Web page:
Some folks may think this is a "parenting: you're doing it wrong" scenario. Aren't children supposed to change us? Aren't they supposed to be the little people through whom we live our hopes and dreams for the future? Aren't they supposed to be our number one priority when we have them?
I think the answer to this is maybe, though I lean more toward "yes and no".
Yes, they are supposed to be and do all those things. To an extent.
Our children aren't here to turn us upside down and inside out. We can be parents without suddenly morphing into soccer moms and Stepfords, or becoming addicted to our sweatpants.
They're not here so we can live vicariously through them, though I think that's a toughie for many parents. Many of us say, "I won't make the same mistakes my parents made" or something similar. That can turn into a form of living vicariously through our children. It's one thing to decide not to push your children to go to church, because your parents were ultra-religious and forced it on you. Or to rear them to respect all people, regardless of skin color, religion, sexual orientation, etc., because your parents were or are incredibly racist, and you know that's just not right.
It's another to decide your daughter is going to be a ballerina, cheerleader, or beauty queen because that was your dream that you never got to fulfill. Or your son is going to be an artist, engineer, or athlete because, again, you could have and should have done that with your life, but never did.
And I think most parents realize that - that we're not here to create little clones or "this is how I should have been" versions of ourselves. We're here to guide and set an example for our children, and help them find their own way. At least, that's how I see it. My children are their own people and I'm not here to dictate what they should do, think, or believe. Instead, I'm here to help them figure it out for themselves.
Then there's the number one priority idea.
I think that's what hits us hardest - harder than the responsibility of being a guide to a person who needs to learn pretty much everything there is to know about being a human.
Some parents have a philosophy that they put their children first, for whatever reason. It's their point of view that that's the way parenthood ought to be. This is what they choose.
I choose the philosophy that my children come second. I have to continue to put myself first, if I'm going to have anything to give them.
But I've found that even I get lost in Parentland with a little person in the house.
It's not something I noticed with Gavin, because after he was born in December of 2002, his father left in March of 2003 for a year in Korea. Now, those first 3 months after Gavin was born, I stayed in my pajamas and just breastfed and changed diapers, day in, day out. That's pretty much acceptable when you have a newborn.
After that...? Well, to me, life was simple. It was me and kiddo, and that was that. Nothing "changed", because I'd adapted to another change - my husband leaving for his remote assignment. So I didn't deal with relationship changes.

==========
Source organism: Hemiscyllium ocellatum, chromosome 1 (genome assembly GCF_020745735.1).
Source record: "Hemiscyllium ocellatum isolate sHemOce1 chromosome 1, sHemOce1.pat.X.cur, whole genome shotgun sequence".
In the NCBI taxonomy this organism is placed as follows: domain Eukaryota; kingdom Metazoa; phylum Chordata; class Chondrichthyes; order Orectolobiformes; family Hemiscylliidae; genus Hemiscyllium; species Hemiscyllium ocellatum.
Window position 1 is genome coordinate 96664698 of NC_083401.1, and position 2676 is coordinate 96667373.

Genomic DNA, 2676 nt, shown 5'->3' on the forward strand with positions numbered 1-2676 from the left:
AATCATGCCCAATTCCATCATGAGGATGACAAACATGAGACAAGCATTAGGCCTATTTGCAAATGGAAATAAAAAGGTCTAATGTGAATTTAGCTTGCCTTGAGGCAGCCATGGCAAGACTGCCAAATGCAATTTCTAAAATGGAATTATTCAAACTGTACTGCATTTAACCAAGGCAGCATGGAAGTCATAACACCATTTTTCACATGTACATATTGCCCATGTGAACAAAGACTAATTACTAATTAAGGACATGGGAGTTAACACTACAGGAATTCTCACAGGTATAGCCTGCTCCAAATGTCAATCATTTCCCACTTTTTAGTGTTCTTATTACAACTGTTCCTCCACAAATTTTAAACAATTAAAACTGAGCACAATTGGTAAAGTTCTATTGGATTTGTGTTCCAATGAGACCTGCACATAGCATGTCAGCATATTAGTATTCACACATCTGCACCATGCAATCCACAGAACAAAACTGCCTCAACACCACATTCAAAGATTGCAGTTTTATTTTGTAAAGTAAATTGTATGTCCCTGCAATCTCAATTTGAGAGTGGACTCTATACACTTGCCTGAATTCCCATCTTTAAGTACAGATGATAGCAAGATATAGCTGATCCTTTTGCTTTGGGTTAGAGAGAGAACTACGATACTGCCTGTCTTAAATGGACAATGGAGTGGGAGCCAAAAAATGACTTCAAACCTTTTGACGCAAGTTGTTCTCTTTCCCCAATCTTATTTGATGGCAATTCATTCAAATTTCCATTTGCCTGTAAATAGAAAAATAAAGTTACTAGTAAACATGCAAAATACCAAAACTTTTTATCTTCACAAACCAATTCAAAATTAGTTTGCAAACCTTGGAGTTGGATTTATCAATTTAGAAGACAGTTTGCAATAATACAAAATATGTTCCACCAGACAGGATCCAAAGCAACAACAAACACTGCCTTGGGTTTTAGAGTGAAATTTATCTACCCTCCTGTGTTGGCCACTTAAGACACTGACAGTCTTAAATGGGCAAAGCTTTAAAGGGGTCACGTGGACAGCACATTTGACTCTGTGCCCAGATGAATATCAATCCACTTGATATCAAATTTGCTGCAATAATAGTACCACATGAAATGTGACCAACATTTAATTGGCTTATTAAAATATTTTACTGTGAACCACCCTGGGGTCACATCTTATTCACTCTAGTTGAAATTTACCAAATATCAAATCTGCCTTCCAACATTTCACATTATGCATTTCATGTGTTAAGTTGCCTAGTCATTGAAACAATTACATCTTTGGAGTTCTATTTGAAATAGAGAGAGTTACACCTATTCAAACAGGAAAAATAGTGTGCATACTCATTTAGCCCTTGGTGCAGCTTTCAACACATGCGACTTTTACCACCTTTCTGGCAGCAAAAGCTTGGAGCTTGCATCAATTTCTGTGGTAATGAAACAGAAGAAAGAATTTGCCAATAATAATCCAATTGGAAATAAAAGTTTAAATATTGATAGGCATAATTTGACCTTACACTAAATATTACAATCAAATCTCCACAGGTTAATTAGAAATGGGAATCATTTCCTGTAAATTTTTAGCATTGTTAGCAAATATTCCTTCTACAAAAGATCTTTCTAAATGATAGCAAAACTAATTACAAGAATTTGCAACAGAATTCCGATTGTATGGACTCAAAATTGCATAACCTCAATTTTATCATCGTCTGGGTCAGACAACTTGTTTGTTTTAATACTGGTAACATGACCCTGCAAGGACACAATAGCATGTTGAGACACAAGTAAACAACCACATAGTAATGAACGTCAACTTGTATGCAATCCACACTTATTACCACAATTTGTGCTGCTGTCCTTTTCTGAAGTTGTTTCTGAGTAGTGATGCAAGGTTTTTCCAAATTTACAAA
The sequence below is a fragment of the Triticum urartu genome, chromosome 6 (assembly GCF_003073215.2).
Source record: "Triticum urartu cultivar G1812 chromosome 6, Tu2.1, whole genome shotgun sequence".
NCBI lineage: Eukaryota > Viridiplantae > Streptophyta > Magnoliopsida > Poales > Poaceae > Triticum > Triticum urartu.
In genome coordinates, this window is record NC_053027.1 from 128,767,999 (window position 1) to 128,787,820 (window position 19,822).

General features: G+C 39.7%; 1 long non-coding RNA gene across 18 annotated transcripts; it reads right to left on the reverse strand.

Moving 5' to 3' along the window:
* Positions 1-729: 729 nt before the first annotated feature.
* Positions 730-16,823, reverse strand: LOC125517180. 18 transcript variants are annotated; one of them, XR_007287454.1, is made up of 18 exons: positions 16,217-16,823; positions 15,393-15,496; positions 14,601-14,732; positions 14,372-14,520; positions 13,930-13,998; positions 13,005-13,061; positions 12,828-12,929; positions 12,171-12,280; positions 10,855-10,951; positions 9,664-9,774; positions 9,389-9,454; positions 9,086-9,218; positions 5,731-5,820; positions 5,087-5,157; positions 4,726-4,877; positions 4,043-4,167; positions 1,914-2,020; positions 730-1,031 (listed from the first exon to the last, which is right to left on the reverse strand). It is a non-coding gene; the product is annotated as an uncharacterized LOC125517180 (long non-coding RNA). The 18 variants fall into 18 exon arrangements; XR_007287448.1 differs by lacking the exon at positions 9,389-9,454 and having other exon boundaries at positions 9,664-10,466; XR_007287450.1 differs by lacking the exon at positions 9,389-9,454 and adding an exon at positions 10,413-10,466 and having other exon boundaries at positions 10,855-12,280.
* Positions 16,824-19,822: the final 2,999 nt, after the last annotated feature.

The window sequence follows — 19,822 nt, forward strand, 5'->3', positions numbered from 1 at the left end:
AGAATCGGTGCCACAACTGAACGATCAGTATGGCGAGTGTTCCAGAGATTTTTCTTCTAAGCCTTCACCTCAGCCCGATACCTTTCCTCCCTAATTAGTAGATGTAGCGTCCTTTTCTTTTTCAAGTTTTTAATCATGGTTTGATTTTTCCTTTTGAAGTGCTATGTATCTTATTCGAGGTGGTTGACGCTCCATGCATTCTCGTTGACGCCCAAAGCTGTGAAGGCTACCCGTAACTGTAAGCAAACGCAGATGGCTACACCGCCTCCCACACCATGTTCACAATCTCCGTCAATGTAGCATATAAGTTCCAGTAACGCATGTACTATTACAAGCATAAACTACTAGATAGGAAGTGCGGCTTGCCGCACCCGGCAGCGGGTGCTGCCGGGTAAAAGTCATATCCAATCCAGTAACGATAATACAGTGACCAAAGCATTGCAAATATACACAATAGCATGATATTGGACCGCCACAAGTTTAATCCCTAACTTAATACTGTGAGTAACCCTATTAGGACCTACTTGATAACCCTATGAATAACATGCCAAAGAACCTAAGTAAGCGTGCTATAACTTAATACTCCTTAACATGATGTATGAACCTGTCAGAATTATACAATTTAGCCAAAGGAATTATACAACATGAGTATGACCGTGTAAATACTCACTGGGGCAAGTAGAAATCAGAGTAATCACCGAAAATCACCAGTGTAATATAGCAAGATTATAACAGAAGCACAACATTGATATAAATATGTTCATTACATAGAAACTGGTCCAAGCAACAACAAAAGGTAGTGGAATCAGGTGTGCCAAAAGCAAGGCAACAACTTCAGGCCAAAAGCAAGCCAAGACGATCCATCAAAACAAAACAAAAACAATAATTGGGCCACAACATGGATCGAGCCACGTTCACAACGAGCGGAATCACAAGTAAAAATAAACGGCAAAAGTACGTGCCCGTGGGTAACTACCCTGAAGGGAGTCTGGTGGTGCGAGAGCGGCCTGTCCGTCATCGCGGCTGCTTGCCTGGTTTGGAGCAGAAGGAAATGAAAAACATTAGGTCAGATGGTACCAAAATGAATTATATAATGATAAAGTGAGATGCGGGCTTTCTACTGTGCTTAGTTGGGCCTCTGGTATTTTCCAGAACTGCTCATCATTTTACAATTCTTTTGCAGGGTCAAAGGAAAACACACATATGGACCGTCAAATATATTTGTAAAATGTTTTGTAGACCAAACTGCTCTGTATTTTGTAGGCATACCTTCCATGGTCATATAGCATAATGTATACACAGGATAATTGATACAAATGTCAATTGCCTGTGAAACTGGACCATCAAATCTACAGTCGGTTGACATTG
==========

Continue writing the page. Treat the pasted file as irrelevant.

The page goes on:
And that's the biggie, I think.
When I was alone, having a baby was easy. There were only two people who needed attention - me and the baby.
The second time around, I'm learning about the impact a baby has on a relationship. "The baby" is the usual excuse for why it's difficult to do things together, whether it's intimacy or just hanging out, doing something entertaining (then again, intimacy can be entertaining, but that's a different topic).
Sometimes giving each partner what they need is a losing battle - a battle being lost to a pint-sized person, damn it! It's like you entered Parentland as a team, and got separated by the obstacles.
I guess how a couple handle this depends on them. Some probably accept it and remain lost in Parentland - maybe accepting that things will come back around in a year or two or more.
Others may fight it, and that's what we're doing. We're fighting it. We are not letting the Parentland claim us. We want to be the rulers of our personal Parentland!
How parenthood can bend and twist a relationship is surprising. You don't realize until later that the sounds baby makes during her midnight feeding are annoying your spouse. Or maybe the other parent resents the fact that baby is more bonded to you, than to him or her. Then there's just wanting to be "back to normal".
A smart couple realizes they'll never be back to normal, but also that the very needy phase of infancy doesn't last forever. So they may make some concessions here and there. Maybe parenthood means less time spent on video games as a team, and more time spent encouraging your child's first steps together. Maybe you choose watching a sitcom over a movie, because you know your child won't give you more than a half-hour of uninterrupted snuggle time.
So you find places in Parentland to work with what you've got.
This is how it goes, because once you're a parent, that's it. There is no going back. You learn to work with the changes it brings into your life. Sometimes, it can feel like sink or swim.
I'd rather float. It's much more relaxing.
Copyright (c) 2013 Wendy L. Callahan